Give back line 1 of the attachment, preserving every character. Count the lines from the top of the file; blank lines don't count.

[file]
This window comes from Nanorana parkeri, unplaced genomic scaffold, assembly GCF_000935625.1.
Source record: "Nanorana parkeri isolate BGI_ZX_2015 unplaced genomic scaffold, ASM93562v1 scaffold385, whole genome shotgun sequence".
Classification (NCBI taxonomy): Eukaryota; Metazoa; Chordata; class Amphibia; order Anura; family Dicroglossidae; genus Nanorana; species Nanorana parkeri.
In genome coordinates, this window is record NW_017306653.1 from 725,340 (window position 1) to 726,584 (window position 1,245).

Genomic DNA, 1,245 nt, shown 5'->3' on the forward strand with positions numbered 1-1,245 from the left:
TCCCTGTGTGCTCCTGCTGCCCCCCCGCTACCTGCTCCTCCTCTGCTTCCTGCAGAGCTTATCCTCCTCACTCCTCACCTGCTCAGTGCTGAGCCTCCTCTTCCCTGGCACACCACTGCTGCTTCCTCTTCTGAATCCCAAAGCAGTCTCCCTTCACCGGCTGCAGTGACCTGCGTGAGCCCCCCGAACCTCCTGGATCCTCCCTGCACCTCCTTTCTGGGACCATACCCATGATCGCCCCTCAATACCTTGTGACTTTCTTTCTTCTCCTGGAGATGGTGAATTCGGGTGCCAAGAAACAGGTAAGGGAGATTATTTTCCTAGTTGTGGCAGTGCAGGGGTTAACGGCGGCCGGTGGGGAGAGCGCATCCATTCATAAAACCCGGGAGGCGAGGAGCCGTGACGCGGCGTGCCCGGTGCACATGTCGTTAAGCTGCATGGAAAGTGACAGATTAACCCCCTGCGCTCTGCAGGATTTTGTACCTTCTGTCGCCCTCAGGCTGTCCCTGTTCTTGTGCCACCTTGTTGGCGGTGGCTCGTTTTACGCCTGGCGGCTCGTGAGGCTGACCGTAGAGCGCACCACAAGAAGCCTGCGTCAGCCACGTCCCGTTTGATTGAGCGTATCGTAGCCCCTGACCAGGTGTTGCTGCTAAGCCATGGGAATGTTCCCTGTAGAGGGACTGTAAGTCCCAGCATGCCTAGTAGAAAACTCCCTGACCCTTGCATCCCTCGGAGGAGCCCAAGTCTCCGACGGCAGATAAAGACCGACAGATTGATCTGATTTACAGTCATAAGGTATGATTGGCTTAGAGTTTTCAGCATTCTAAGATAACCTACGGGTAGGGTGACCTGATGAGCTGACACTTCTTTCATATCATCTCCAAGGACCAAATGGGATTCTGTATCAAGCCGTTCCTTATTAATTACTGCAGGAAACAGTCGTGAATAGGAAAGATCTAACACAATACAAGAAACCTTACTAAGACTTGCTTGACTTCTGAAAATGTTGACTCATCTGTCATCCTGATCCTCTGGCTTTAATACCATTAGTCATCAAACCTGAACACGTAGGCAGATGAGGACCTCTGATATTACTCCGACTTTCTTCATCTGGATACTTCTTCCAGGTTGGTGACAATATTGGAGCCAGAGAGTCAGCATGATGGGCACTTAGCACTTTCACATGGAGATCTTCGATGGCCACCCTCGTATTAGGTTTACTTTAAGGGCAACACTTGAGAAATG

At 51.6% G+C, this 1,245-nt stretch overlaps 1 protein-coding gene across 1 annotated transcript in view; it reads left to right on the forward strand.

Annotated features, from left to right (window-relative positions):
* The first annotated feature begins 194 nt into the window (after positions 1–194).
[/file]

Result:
This window comes from Nanorana parkeri, unplaced genomic scaffold, assembly GCF_000935625.1.